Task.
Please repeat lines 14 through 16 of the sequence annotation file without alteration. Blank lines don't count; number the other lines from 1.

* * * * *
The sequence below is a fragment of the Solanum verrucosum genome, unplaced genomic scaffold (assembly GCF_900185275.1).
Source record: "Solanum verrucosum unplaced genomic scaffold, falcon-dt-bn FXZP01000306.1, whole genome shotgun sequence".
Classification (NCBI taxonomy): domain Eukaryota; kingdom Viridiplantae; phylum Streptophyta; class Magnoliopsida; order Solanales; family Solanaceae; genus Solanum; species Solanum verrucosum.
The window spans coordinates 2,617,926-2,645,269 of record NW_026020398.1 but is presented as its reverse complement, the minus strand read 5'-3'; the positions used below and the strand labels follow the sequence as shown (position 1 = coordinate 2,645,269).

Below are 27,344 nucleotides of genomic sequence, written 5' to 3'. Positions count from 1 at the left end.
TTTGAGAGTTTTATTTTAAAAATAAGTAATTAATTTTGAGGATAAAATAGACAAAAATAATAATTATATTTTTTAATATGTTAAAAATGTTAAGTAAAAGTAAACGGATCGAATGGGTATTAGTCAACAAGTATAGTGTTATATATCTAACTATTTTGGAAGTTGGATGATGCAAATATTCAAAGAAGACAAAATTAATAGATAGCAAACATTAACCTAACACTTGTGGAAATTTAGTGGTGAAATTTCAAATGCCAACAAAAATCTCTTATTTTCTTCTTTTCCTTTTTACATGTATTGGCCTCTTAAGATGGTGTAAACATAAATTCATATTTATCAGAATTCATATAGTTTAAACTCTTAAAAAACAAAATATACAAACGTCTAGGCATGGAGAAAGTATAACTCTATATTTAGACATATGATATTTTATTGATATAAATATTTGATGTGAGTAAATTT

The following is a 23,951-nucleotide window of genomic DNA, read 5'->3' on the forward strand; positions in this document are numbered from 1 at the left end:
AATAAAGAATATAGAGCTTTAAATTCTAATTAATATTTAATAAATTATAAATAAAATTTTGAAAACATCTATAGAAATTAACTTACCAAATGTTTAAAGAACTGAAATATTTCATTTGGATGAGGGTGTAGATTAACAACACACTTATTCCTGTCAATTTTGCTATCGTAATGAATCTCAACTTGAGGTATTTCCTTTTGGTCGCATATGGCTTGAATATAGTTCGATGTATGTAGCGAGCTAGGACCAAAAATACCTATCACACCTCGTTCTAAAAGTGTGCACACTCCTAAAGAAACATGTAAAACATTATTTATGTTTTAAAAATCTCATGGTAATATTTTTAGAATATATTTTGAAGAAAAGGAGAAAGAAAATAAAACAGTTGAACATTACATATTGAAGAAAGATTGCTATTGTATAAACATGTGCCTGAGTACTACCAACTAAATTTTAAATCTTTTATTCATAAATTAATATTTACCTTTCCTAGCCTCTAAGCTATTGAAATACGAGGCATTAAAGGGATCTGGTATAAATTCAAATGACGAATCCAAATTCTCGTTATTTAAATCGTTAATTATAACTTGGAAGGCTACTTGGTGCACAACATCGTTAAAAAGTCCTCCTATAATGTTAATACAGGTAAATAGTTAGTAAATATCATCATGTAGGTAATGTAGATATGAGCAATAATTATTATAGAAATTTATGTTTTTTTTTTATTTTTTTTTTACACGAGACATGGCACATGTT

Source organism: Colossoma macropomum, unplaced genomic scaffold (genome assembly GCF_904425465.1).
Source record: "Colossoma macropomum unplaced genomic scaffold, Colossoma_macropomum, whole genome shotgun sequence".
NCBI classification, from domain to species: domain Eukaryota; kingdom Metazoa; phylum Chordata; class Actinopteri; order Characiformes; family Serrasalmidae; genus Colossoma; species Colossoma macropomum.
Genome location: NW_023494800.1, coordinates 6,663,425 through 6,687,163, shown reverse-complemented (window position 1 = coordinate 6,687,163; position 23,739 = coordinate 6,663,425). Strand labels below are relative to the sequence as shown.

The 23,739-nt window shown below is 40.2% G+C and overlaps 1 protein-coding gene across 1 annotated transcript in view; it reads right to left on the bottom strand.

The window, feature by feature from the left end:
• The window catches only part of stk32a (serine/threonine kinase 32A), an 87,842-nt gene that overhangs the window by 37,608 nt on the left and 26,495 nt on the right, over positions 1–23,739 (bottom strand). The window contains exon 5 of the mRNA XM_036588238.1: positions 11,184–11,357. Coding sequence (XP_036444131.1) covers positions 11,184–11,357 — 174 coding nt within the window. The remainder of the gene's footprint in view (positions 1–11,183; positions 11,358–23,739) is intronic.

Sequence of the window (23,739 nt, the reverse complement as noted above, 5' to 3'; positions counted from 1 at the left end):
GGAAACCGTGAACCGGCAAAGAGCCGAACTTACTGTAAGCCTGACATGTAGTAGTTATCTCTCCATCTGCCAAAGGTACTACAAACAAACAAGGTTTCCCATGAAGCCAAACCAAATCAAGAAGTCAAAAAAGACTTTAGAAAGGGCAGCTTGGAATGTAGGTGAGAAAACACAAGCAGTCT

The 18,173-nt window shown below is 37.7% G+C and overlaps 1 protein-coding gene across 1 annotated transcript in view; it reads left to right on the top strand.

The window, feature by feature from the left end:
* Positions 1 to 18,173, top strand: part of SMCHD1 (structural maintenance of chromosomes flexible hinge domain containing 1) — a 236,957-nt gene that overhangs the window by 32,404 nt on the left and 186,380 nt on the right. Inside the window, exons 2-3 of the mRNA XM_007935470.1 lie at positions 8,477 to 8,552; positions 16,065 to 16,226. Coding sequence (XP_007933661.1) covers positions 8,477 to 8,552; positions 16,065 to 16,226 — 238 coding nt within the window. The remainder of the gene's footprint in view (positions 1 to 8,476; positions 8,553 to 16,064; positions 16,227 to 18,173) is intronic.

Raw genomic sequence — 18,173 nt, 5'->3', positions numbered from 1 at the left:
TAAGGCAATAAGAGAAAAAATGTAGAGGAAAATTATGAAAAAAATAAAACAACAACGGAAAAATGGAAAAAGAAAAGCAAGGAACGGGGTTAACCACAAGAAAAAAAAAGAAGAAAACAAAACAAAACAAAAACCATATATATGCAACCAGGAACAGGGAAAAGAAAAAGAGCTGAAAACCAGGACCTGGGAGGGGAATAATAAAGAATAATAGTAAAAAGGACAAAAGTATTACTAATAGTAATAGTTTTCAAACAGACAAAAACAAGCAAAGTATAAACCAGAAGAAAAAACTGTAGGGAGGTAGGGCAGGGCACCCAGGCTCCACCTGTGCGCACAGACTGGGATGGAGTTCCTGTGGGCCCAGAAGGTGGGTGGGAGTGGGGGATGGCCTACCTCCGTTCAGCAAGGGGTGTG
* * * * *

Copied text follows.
The window, feature by feature from the left end:
• The window catches only part of stk32a (serine/threonine kinase 32A), an 87,842-nt gene that overhangs the window by 37,608 nt on the left and 26,495 nt on the right, over positions 1–23,739 (bottom strand). The window contains exon 5 of the mRNA XM_036588238.1: positions 11,184–11,357. Coding sequence (XP_036444131.1) covers positions 11,184–11,357 — 174 coding nt within the window. The remainder of the gene's footprint in view (positions 1–11,183; positions 11,358–23,739) is intronic.

Sequence of the window (23,739 nt, the reverse complement as noted above, 5' to 3'; positions counted from 1 at the left end):